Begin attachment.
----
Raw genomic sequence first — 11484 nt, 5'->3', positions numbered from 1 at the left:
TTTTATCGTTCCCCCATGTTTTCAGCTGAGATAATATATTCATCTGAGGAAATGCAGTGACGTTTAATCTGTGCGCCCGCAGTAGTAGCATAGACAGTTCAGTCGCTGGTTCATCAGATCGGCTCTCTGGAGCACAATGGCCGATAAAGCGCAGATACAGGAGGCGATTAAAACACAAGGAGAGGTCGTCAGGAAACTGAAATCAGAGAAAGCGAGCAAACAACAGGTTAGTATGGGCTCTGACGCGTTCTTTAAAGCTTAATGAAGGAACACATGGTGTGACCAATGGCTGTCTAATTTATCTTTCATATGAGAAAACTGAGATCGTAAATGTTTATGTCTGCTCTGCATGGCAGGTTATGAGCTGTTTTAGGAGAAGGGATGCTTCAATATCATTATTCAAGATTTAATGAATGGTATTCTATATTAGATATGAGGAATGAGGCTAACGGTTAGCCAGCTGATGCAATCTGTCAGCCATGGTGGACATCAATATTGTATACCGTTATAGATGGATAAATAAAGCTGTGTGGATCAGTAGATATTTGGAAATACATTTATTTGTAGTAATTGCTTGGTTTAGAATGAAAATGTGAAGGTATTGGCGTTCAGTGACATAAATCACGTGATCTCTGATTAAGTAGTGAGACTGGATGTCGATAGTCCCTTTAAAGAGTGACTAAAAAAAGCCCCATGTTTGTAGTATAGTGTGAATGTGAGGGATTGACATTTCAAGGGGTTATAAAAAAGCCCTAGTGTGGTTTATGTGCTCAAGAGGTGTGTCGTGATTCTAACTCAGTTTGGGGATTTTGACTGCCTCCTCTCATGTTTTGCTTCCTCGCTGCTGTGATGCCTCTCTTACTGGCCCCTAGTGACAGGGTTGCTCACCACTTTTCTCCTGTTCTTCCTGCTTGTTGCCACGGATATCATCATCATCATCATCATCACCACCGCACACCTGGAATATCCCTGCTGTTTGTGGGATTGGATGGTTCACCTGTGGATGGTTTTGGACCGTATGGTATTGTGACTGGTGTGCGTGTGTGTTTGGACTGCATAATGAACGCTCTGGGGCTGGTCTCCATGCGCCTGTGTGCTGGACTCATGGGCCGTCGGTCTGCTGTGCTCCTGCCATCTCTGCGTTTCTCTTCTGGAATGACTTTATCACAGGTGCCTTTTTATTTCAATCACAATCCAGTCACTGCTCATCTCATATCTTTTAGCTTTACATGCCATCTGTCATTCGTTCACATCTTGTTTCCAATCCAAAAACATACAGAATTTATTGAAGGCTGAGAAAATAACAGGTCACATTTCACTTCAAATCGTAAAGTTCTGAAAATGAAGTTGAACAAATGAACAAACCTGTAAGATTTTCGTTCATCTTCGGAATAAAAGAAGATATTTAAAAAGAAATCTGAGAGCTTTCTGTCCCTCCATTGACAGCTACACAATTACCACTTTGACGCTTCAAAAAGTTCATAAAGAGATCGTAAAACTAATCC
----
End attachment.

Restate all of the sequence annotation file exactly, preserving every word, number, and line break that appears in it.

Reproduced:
Raw genomic sequence first — 11484 nt, 5'->3', positions numbered from 1 at the left:
TTTTATCGTTCCCCCATGTTTTCAGCTGAGATAATATATTCATCTGAGGAAATGCAGTGACGTTTAATCTGTGCGCCCGCAGTAGTAGCATAGACAGTTCAGTCGCTGGTTCATCAGATCGGCTCTCTGGAGCACAATGGCCGATAAAGCGCAGATACAGGAGGCGATTAAAACACAAGGAGAGGTCGTCAGGAAACTGAAATCAGAGAAAGCGAGCAAACAACAGGTTAGTATGGGCTCTGACGCGTTCTTTAAAGCTTAATGAAGGAACACATGGTGTGACCAATGGCTGTCTAATTTATCTTTCATATGAGAAAACTGAGATCGTAAATGTTTATGTCTGCTCTGCATGGCAGGTTATGAGCTGTTTTAGGAGAAGGGATGCTTCAATATCATTATTCAAGATTTAATGAATGGTATTCTATATTAGATATGAGGAATGAGGCTAACGGTTAGCCAGCTGATGCAATCTGTCAGCCATGGTGGACATCAATATTGTATACCGTTATAGATGGATAAATAAAGCTGTGTGGATCAGTAGATATTTGGAAATACATTTATTTGTAGTAATTGCTTGGTTTAGAATGAAAATGTGAAGGTATTGGCGTTCAGTGACATAAATCACGTGATCTCTGATTAAGTAGTGAGACTGGATGTCGATAGTCCCTTTAAAGAGTGACTAAAAAAAGCCCCATGTTTGTAGTATAGTGTGAATGTGAGGGATTGACATTTCAAGGGGTTATAAAAAAGCCCTAGTGTGGTTTATGTGCTCAAGAGGTGTGTCGTGATTCTAACTCAGTTTGGGGATTTTGACTGCCTCCTCTCATGTTTTGCTTCCTCGCTGCTGTGATGCCTCTCTTACTGGCCCCTAGTGACAGGGTTGCTCACCACTTTTCTCCTGTTCTTCCTGCTTGTTGCCACGGATATCATCATCATCATCATCATCACCACCGCACACCTGGAATATCCCTGCTGTTTGTGGGATTGGATGGTTCACCTGTGGATGGTTTTGGACCGTATGGTATTGTGACTGGTGTGCGTGTGTGTTTGGACTGCATAATGAACGCTCTGGGGCTGGTCTCCATGCGCCTGTGTGCTGGACTCATGGGCCGTCGGTCTGCTGTGCTCCTGCCATCTCTGCGTTTCTCTTCTGGAATGACTTTATCACAGGTGCCTTTTTATTTCAATCACAATCCAGTCACTGCTCATCTCATATCTTTTAGCTTTACATGCCATCTGTCATTCGTTCACATCTTGTTTCCAATCCAAAAACATACAGAATTTATTGAAGGCTGAGAAAATAACAGGTCACATTTCACTTCAAATCGTAAAGTTCTGAAAATGAAGTTGAACAAATGAACAAACCTGTAAGATTTTCGTTCATCTTCGGAATAAAAGAAGATATTTAAAAAGAAATCTGAGAGCTTTCTGTCCCTCCATTGACAGCTACACAATTACCACTTTGACGCTTCAAAAAGTTCATAAAGAGATCGTAAAACTAATCC